This would allow each fish to be carefully placed in the position you want and eliminate the possibility that one non-cooperative fish might make a funny face or something when you kill it with the powerful xenon flash.
doctorremulac3, Dec 24 2018

       Hope PETA never takes over, I'd probably be brought up for crimes against the animal world for even thinking of this. OK, all fish must die a natural death while being sang to after living a long, prosperous and fulfilled life.   

       ATTENTION ARTIST WITH A SENSE OF THE MACABRE: Doesn't have to be just fish. You could get some kind of Hieronymus Bosch style diorama of crazy things all hanging out together. You know, fish filling up a little car at the gas station, another flying a toy helicopter, a squirrel bowling.   

       Eh, it's creepy enough with the dead fish. That's probably pushing it.
doctorremulac3, Dec 24 2018

       The problem with that approach, [doc] is that there will inevitably be a difference in refractive index between the pre-embedded fish and plants, and the remainder of the resin. As a result, you'll create the effect of numerous fish and plants, each trapped in its own ice cube, hovering strangely in an otherwise empty tank.   

       When they embed things like insects (and fish, I guess) in resin, they pour half the resin, then wait for it to set to the gel state. Then they put the embeddee on top, and pour on more resin, made to exactly the same composition as the first lot. Having identical resins, and the fact that the first layer is not fully set before the second is added, largely avoids the refractive index problem. Even so, if you look sideways at an embedded insect, you will often see the discontinuity between the two resin pours.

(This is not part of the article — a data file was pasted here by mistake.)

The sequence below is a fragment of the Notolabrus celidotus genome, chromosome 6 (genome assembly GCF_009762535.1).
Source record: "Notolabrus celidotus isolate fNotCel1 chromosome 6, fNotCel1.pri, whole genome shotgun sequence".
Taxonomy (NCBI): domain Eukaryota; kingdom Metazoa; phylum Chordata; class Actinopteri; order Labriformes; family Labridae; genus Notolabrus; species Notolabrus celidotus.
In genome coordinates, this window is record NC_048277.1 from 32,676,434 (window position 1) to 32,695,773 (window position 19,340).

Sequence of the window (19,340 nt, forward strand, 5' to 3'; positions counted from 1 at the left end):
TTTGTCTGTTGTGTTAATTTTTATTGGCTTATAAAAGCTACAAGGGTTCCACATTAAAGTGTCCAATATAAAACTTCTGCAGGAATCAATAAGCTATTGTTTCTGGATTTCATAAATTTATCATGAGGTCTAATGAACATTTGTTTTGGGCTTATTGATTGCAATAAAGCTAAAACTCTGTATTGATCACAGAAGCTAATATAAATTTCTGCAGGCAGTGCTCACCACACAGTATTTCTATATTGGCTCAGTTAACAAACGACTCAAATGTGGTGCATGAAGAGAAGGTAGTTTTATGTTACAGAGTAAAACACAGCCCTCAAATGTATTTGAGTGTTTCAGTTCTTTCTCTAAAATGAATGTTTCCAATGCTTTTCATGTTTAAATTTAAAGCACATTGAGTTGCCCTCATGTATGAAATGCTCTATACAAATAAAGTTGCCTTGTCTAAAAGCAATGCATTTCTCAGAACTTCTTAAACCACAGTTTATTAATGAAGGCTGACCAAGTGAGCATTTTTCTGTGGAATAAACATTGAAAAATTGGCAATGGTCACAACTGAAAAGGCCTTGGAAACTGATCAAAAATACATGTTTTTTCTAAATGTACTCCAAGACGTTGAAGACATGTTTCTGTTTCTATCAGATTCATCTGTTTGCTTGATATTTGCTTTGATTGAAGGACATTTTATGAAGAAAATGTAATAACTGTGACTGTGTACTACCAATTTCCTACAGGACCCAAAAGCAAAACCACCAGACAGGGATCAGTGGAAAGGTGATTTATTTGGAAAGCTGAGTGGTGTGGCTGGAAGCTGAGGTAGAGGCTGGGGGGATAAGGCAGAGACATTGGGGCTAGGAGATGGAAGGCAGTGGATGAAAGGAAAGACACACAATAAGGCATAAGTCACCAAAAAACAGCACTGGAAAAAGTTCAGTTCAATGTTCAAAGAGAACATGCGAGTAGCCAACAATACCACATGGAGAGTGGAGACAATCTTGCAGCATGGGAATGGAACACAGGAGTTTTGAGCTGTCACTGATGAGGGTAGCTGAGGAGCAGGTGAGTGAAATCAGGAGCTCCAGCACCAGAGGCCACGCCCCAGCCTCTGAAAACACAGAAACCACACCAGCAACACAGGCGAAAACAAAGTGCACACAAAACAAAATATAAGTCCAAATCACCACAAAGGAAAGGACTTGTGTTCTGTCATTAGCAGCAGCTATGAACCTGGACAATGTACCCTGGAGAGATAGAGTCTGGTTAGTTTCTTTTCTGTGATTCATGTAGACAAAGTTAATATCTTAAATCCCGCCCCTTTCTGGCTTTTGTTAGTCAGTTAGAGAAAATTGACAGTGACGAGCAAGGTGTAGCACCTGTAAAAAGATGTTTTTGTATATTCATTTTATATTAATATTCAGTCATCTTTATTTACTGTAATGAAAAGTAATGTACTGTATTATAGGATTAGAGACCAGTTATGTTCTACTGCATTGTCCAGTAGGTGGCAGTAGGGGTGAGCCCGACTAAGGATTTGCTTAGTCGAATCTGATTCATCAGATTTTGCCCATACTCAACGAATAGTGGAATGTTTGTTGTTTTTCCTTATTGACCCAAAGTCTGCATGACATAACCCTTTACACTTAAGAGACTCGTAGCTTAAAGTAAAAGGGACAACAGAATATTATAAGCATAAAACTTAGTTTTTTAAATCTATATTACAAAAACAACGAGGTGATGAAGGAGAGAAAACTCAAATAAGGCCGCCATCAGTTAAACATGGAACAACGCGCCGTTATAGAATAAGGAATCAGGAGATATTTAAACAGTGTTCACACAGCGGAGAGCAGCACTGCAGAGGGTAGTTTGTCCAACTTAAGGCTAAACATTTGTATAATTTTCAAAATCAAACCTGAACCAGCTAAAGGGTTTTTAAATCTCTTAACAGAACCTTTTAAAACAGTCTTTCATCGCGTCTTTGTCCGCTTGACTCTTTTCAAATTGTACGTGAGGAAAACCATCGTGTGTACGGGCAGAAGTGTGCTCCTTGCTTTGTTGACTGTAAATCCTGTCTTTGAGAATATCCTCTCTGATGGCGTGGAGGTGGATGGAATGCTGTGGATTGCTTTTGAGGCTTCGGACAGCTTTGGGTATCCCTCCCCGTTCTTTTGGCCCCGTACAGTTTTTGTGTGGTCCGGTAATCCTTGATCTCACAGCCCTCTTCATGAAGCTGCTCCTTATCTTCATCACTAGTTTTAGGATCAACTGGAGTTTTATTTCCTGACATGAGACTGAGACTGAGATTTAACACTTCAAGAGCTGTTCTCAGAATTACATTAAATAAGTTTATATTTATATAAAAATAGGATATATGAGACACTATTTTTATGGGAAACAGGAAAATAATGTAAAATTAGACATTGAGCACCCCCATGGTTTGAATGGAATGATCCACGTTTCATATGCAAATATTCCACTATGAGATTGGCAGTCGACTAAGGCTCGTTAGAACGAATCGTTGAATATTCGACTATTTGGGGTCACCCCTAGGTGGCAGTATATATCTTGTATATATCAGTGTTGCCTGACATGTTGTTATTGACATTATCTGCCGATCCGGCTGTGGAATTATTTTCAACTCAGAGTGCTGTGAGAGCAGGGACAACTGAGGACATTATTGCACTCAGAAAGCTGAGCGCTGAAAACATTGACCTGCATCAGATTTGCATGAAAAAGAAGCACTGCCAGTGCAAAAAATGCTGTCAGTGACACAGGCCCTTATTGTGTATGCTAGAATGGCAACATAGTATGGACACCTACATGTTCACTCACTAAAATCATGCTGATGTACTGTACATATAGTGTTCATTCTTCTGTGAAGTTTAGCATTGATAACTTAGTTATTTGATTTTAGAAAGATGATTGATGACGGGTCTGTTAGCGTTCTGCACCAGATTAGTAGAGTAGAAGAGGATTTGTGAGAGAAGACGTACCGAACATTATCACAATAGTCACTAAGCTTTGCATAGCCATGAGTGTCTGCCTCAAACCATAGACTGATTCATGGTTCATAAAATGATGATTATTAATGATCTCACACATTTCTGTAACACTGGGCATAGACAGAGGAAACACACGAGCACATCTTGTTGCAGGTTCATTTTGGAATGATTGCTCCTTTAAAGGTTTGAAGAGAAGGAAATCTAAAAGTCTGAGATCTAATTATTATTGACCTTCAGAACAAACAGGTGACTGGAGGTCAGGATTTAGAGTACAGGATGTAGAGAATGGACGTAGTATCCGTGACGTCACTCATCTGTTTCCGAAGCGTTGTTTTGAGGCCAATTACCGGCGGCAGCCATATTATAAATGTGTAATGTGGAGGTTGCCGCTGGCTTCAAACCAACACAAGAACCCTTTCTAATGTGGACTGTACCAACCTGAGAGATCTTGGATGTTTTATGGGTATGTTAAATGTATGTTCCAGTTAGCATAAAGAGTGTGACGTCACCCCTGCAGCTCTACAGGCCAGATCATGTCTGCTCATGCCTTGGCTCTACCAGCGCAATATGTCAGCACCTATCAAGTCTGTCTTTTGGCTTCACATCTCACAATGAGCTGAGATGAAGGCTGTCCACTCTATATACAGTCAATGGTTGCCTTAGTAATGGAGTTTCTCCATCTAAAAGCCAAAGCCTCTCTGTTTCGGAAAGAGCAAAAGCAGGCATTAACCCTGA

MaxwellBuchanan, Dec 24 2018

       Can the insect see the discontinuity too ?
8th of 7, Dec 24 2018

       //Having identical resins, and the fact that the first layer is not fully set before the second is added, largely avoids the refractive index problem.//   

       Thought I made it clear that would be how this was done.
doctorremulac3, Dec 24 2018

       Yes, it's clear, but there's still a visible discontinuity ...
8th of 7, Dec 24 2018

       Have them dipped in the first layer rather than embedded in a cube so any discontinuity is concealed by the contours of the object.
doctorremulac3, Dec 24 2018

       Yes, but Cubes are good ...
8th of 7, Dec 24 2018

       Ah - I thought you were buying in pre-embedded fish in their own resin blocks. Apologies.
MaxwellBuchanan, Dec 24 2018

       Just showing an example of how the fish looked in resin, no worries.
doctorremulac3, Dec 24 2018